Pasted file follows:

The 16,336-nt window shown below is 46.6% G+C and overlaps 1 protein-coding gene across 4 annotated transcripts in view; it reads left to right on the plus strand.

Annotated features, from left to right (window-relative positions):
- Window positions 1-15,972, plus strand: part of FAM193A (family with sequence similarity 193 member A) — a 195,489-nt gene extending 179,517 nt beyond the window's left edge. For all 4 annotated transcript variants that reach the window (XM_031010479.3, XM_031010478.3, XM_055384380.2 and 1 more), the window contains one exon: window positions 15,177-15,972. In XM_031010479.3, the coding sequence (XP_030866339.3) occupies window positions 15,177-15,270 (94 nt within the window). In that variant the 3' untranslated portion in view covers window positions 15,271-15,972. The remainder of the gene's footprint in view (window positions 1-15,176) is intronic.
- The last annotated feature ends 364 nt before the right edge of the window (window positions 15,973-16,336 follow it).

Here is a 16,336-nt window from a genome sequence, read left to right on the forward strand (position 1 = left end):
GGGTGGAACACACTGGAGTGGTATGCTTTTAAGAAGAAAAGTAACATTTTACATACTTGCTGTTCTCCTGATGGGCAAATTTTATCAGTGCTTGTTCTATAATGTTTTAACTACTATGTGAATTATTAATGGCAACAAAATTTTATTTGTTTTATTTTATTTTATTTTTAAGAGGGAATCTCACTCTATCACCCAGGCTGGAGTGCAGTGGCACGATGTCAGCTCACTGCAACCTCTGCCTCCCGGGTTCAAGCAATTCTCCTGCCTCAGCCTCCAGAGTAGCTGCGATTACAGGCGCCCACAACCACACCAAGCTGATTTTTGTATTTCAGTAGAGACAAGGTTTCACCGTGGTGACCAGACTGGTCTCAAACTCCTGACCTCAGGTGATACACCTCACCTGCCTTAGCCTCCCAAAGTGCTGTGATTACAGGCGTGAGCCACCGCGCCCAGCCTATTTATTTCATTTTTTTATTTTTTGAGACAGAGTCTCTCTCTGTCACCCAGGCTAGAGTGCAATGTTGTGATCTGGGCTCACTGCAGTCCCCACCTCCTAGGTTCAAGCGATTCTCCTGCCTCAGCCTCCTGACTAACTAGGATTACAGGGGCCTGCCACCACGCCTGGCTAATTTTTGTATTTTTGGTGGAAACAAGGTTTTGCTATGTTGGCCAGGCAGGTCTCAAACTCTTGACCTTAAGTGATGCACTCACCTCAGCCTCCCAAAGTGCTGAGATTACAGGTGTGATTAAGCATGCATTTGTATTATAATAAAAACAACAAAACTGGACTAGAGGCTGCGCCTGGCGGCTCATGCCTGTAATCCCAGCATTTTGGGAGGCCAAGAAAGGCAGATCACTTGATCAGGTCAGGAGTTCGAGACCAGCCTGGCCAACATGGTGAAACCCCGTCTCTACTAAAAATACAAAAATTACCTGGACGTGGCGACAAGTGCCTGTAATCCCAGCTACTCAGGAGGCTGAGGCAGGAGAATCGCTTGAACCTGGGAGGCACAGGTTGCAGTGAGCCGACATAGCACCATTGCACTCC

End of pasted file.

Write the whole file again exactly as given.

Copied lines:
The 16,336-nt window shown below is 46.6% G+C and overlaps 1 protein-coding gene across 4 annotated transcripts in view; it reads left to right on the plus strand.

Annotated features, from left to right (window-relative positions):
- Window positions 1-15,972, plus strand: part of FAM193A (family with sequence similarity 193 member A) — a 195,489-nt gene extending 179,517 nt beyond the window's left edge. For all 4 annotated transcript variants that reach the window (XM_031010479.3, XM_031010478.3, XM_055384380.2 and 1 more), the window contains one exon: window positions 15,177-15,972. In XM_031010479.3, the coding sequence (XP_030866339.3) occupies window positions 15,177-15,270 (94 nt within the window). In that variant the 3' untranslated portion in view covers window positions 15,271-15,972. The remainder of the gene's footprint in view (window positions 1-15,176) is intronic.
- The last annotated feature ends 364 nt before the right edge of the window (window positions 15,973-16,336 follow it).

Here is a 16,336-nt window from a genome sequence, read left to right on the forward strand (position 1 = left end):
GGGTGGAACACACTGGAGTGGTATGCTTTTAAGAAGAAAAGTAACATTTTACATACTTGCTGTTCTCCTGATGGGCAAATTTTATCAGTGCTTGTTCTATAATGTTTTAACTACTATGTGAATTATTAATGGCAACAAAATTTTATTTGTTTTATTTTATTTTATTTTTAAGAGGGAATCTCACTCTATCACCCAGGCTGGAGTGCAGTGGCACGATGTCAGCTCACTGCAACCTCTGCCTCCCGGGTTCAAGCAATTCTCCTGCCTCAGCCTCCAGAGTAGCTGCGATTACAGGCGCCCACAACCACACCAAGCTGATTTTTGTATTTCAGTAGAGACAAGGTTTCACCGTGGTGACCAGACTGGTCTCAAACTCCTGACCTCAGGTGATACACCTCACCTGCCTTAGCCTCCCAAAGTGCTGTGATTACAGGCGTGAGCCACCGCGCCCAGCCTATTTATTTCATTTTTTTATTTTTTGAGACAGAGTCTCTCTCTGTCACCCAGGCTAGAGTGCAATGTTGTGATCTGGGCTCACTGCAGTCCCCACCTCCTAGGTTCAAGCGATTCTCCTGCCTCAGCCTCCTGACTAACTAGGATTACAGGGGCCTGCCACCACGCCTGGCTAATTTTTGTATTTTTGGTGGAAACAAGGTTTTGCTATGTTGGCCAGGCAGGTCTCAAACTCTTGACCTTAAGTGATGCACTCACCTCAGCCTCCCAAAGTGCTGAGATTACAGGTGTGATTAAGCATGCATTTGTATTATAATAAAAACAACAAAACTGGACTAGAGGCTGCGCCTGGCGGCTCATGCCTGTAATCCCAGCATTTTGGGAGGCCAAGAAAGGCAGATCACTTGATCAGGTCAGGAGTTCGAGACCAGCCTGGCCAACATGGTGAAACCCCGTCTCTACTAAAAATACAAAAATTACCTGGACGTGGCGACAAGTGCCTGTAATCCCAGCTACTCAGGAGGCTGAGGCAGGAGAATCGCTTGAACCTGGGAGGCACAGGTTGCAGTGAGCCGACATAGCACCATTGCACTCC